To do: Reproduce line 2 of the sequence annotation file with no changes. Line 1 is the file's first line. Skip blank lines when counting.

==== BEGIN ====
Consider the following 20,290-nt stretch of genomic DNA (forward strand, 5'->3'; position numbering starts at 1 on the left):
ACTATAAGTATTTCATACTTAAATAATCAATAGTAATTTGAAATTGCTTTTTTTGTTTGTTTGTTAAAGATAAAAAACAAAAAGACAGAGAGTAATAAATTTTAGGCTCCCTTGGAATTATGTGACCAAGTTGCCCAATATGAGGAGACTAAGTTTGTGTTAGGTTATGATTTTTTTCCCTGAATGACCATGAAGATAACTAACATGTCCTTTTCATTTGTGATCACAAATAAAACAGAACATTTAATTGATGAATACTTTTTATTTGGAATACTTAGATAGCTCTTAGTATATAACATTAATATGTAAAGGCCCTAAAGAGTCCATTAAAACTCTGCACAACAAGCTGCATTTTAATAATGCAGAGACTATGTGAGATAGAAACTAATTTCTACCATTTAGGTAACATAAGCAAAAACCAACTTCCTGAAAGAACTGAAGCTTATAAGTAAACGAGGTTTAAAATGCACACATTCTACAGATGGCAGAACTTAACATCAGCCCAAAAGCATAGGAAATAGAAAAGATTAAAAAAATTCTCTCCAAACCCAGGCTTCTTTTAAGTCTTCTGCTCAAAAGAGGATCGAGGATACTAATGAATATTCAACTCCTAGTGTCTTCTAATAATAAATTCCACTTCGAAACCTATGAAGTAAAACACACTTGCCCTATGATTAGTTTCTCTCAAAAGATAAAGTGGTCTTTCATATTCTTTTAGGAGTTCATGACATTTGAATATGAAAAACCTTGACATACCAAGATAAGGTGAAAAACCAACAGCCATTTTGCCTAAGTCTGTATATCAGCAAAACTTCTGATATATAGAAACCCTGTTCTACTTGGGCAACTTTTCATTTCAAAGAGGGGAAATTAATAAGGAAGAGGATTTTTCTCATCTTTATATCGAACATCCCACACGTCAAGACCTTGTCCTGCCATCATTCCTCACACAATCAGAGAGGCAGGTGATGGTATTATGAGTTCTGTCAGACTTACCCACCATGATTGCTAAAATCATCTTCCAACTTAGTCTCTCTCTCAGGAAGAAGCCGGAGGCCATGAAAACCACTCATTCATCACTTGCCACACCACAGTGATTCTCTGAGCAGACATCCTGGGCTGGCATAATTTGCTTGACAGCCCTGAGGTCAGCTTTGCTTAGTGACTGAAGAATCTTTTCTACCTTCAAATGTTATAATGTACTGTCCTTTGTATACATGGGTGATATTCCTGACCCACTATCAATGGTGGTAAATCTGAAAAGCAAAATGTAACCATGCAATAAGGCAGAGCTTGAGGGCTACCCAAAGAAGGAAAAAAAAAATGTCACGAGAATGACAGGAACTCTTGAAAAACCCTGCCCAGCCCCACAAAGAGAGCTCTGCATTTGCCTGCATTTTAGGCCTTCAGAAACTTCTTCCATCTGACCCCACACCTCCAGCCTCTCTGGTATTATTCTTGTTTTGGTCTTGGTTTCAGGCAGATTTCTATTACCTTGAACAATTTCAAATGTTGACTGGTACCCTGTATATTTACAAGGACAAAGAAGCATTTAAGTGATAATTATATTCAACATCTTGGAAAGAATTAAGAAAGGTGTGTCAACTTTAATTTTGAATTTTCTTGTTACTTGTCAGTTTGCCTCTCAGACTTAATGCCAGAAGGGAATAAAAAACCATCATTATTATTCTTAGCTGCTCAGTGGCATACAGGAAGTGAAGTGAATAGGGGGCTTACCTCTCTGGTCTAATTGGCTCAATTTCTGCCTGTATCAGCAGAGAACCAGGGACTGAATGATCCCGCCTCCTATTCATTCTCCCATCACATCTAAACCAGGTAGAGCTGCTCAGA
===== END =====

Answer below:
ACTATAAGTATTTCATACTTAAATAATCAATAGTAATTTGAAATTGCTTTTTTTGTTTGTTTGTTAAAGATAAAAAACAAAAAGACAGAGAGTAATAAATTTTAGGCTCCCTTGGAATTATGTGACCAAGTTGCCCAATATGAGGAGACTAAGTTTGTGTTAGGTTATGATTTTTTTCCCTGAATGACCATGAAGATAACTAACATGTCCTTTTCATTTGTGATCACAAATAAAACAGAACATTTAATTGATGAATACTTTTTATTTGGAATACTTAGATAGCTCTTAGTATATAACATTAATATGTAAAGGCCCTAAAGAGTCCATTAAAACTCTGCACAACAAGCTGCATTTTAATAATGCAGAGACTATGTGAGATAGAAACTAATTTCTACCATTTAGGTAACATAAGCAAAAACCAACTTCCTGAAAGAACTGAAGCTTATAAGTAAACGAGGTTTAAAATGCACACATTCTACAGATGGCAGAACTTAACATCAGCCCAAAAGCATAGGAAATAGAAAAGATTAAAAAAATTCTCTCCAAACCCAGGCTTCTTTTAAGTCTTCTGCTCAAAAGAGGATCGAGGATACTAATGAATATTCAACTCCTAGTGTCTTCTAATAATAAATTCCACTTCGAAACCTATGAAGTAAAACACACTTGCCCTATGATTAGTTTCTCTCAAAAGATAAAGTGGTCTTTCATATTCTTTTAGGAGTTCATGACATTTGAATATGAAAAACCTTGACATACCAAGATAAGGTGAAAAACCAACAGCCATTTTGCCTAAGTCTGTATATCAGCAAAACTTCTGATATATAGAAACCCTGTTCTACTTGGGCAACTTTTCATTTCAAAGAGGGGAAATTAATAAGGAAGAGGATTTTTCTCATCTTTATATCGAACATCCCACACGTCAAGACCTTGTCCTGCCATCATTCCTCACACAATCAGAGAGGCAGGTGATGGTATTATGAGTTCTGTCAGACTTACCCACCATGATTGCTAAAATCATCTTCCAACTTAGTCTCTCTCTCAGGAAGAAGCCGGAGGCCATGAAAACCACTCATTCATCACTTGCCACACCACAGTGATTCTCTGAGCAGACATCCTGGGCTGGCATAATTTGCTTGACAGCCCTGAGGTCAGCTTTGCTTAGTGACTGAAGAATCTTTTCTACCTTCAAATGTTATAATGTACTGTCCTTTGTATACATGGGTGATATTCCTGACCCACTATCAATGGTGGTAAATCTGAAAAGCAAAATGTAACCATGCAATAAGGCAGAGCTTGAGGGCTACCCAAAGAAGGAAAAAAAAAATGTCACGAGAATGACAGGAACTCTTGAAAAACCCTGCCCAGCCCCACAAAGAGAGCTCTGCATTTGCCTGCATTTTAGGCCTTCAGAAACTTCTTCCATCTGACCCCACACCTCCAGCCTCTCTGGTATTATTCTTGTTTTGGTCTTGGTTTCAGGCAGATTTCTATTACCTTGAACAATTTCAAATGTTGACTGGTACCCTGTATATTTACAAGGACAAAGAAGCATTTAAGTGATAATTATATTCAACATCTTGGAAAGAATTAAGAAAGGTGTGTCAACTTTAATTTTGAATTTTCTTGTTACTTGTCAGTTTGCCTCTCAGACTTAATGCCAGAAGGGAATAAAAAACCATCATTATTATTCTTAGCTGCTCAGTGGCATACAGGAAGTGAAGTGAATAGGGGGCTTACCTCTCTGGTCTAATTGGCTCAATTTCTGCCTGTATCAGCAGAGAACCAGGGACTGAATGATCCCGCCTCCTATTCATTCTCCCATCACATCTAAACCAGGTAGAGCTGCTCAGA